Pets Get Together

Southside businesses let
companion animals join in the fun

By Jason Hathaway

The United States is full of animal lovers. According to the American Pet Products Association National Pet Owners Survey, 68 percent of U.S. households own at least one pet. That’s 84.6 million total households having at least one furry, feathered or scaled friend.

The survey also predicts that Americans will spend about $69.36 million on their pets in 2017 and even more in years to come. We love our pets, and many of us consider them members of our immediate families. But pets are family members that we often have to leave at home while we pursue outside entertainment, although we may bring home a doggy bag. Now that scenario is beginning to change.

Across the country, pet owners are making it known that they are happier when their furry friends accompany them; add to that the animal-assisted therapy trend in behavioral health care. Certified therapy animals that provide emotional support for conditions such as anxiety and depression are permitted to accompany their owners, and although Indianapolis has not moved as quickly as other metropolitan areas in giving pets carte blanche access to entertainment options, companion animals are now able to poke their noses around more public spots. 

“I think we’re all gradually moving in that direction,” says Anne Sutton, executive director of Johnson County Humane Society. “Pets are now being viewed more as family members, and there are so many mental health benefits to being able to take your pet with you to more places.  My dog goes everywhere with me. She even comes to work with me every day.”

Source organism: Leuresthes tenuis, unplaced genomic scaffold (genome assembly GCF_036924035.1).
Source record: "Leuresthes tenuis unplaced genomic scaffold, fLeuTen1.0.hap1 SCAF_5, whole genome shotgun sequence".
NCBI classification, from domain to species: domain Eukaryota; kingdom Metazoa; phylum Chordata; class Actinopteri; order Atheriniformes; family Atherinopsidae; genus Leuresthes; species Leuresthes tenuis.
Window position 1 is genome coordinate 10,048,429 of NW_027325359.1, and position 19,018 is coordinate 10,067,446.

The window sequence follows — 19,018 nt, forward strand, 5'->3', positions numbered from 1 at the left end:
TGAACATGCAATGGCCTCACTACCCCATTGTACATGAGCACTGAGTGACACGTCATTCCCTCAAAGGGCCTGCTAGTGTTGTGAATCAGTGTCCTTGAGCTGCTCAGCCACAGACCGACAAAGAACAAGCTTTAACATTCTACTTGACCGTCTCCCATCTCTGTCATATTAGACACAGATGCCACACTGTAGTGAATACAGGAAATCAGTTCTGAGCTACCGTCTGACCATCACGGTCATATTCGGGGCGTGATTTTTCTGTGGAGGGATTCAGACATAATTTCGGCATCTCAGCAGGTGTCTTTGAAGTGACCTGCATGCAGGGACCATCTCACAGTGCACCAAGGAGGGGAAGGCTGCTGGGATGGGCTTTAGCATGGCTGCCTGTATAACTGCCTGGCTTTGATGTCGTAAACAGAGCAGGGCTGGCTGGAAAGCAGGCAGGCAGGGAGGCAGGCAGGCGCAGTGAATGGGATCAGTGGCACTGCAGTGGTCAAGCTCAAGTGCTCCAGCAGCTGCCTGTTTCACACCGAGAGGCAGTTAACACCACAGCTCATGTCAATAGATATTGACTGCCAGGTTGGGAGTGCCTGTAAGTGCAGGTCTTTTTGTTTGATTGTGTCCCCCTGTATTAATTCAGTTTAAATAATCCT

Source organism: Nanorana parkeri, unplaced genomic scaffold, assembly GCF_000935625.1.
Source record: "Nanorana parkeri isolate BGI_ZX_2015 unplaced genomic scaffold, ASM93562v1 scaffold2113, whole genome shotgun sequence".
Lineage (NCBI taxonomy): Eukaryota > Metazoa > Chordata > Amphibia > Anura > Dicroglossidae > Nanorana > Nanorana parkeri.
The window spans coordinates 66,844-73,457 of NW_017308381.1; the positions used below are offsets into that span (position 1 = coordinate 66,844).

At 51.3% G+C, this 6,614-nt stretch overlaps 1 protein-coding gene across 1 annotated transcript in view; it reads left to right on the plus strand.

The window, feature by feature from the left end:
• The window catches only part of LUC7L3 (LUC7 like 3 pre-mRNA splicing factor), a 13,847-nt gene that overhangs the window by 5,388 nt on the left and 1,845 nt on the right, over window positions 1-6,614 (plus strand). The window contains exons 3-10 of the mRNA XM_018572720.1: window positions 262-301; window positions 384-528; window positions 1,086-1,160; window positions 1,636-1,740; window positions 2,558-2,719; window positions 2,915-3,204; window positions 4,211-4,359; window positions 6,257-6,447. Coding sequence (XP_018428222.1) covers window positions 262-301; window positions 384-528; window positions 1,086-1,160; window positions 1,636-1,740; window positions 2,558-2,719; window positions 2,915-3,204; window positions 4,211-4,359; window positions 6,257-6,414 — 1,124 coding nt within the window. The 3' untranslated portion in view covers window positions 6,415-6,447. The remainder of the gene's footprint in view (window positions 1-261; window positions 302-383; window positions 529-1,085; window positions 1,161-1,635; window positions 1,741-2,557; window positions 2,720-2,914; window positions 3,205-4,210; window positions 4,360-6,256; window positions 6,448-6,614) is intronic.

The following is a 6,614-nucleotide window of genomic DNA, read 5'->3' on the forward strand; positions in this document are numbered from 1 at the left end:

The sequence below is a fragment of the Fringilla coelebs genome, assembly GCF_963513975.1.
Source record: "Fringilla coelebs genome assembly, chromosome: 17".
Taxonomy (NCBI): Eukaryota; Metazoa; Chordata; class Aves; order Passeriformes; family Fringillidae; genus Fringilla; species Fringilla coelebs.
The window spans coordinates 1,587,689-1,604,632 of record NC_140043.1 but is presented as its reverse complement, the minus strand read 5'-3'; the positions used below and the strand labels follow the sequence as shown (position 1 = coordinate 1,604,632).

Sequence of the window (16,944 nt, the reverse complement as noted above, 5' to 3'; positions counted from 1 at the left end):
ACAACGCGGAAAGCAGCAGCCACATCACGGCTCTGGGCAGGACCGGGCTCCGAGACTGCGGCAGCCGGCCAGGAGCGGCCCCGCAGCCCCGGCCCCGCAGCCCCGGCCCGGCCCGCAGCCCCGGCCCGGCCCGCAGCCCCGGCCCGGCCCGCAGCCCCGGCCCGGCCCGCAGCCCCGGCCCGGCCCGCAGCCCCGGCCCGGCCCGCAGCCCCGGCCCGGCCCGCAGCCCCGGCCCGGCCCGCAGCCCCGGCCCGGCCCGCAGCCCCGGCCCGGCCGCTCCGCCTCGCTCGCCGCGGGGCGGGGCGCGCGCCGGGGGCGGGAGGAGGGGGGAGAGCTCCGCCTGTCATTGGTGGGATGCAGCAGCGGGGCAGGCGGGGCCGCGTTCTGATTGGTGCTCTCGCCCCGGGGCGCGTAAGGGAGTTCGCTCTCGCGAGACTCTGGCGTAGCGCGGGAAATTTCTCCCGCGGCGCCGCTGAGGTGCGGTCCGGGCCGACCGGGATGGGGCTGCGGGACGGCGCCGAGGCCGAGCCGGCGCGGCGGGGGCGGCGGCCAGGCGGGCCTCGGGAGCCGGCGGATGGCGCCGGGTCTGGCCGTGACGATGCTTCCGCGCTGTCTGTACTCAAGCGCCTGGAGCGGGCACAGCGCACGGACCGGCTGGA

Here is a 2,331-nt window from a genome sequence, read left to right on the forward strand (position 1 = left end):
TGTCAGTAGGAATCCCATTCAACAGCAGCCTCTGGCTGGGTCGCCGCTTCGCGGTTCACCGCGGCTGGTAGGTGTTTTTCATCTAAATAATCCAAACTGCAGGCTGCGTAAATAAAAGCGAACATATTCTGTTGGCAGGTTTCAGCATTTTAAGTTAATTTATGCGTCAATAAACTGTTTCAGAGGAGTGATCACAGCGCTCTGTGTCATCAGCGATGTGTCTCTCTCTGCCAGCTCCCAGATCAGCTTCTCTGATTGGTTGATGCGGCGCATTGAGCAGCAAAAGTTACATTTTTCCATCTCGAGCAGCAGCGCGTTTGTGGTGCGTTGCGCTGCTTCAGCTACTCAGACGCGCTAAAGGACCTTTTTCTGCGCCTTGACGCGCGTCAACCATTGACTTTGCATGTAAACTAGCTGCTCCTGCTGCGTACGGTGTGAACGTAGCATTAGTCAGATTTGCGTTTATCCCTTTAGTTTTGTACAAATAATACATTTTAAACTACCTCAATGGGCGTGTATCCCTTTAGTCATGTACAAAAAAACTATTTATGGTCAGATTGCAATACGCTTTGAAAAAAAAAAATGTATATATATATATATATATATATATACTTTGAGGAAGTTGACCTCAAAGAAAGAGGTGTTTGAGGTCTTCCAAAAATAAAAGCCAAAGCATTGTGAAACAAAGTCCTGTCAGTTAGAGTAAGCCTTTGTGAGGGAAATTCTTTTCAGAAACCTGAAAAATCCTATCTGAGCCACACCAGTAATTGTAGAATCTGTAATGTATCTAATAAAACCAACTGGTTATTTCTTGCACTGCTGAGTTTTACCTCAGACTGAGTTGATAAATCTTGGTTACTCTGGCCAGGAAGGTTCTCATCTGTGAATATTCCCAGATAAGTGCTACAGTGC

Nudging the door open a little farther are business owners who see value in catering to pets as well as people. The southside has a growing variety of venue and event options for folks who want to take their pets out on the town this summer.

Dog-friendly businesses are important to Jon Sprong of Beech Grove, whose miniature schnauzer, Cookee, is a certified therapy dog. Cookee provides Sprong with emotional support for his depression and anxiety conditions; the relaxed, well-behaved dog often accompanies Sprong and his wife, Aimee, on trips to stores and restaurants.

“I think it’s really great that I can take her with me to places,” Sprong says. “If my wife is working and I have to go to the store, I have a good friend right there to take with me. Cookee’s very popular at Between the Bun in Greenwood. They love her there. They’ve always got a fresh bowl of water for her, and sometimes they’ll even give her a slice of bacon.”

At Greenwood’s Revery, not only are dogs welcome at the patio tables, they have their own menu. The restaurant, which features artistically presented American-style cuisine made with fresh, locally sourced ingredients, also offers dogs a selection of beef, chicken and vegetable dishes (such as the popular roasted sweet potato and chicken entrée) as well as biscuits made by Bella Dog Bakery in Greenwood. Plenty of popcorn is always available for the pups, offered gratis to good boys and girls.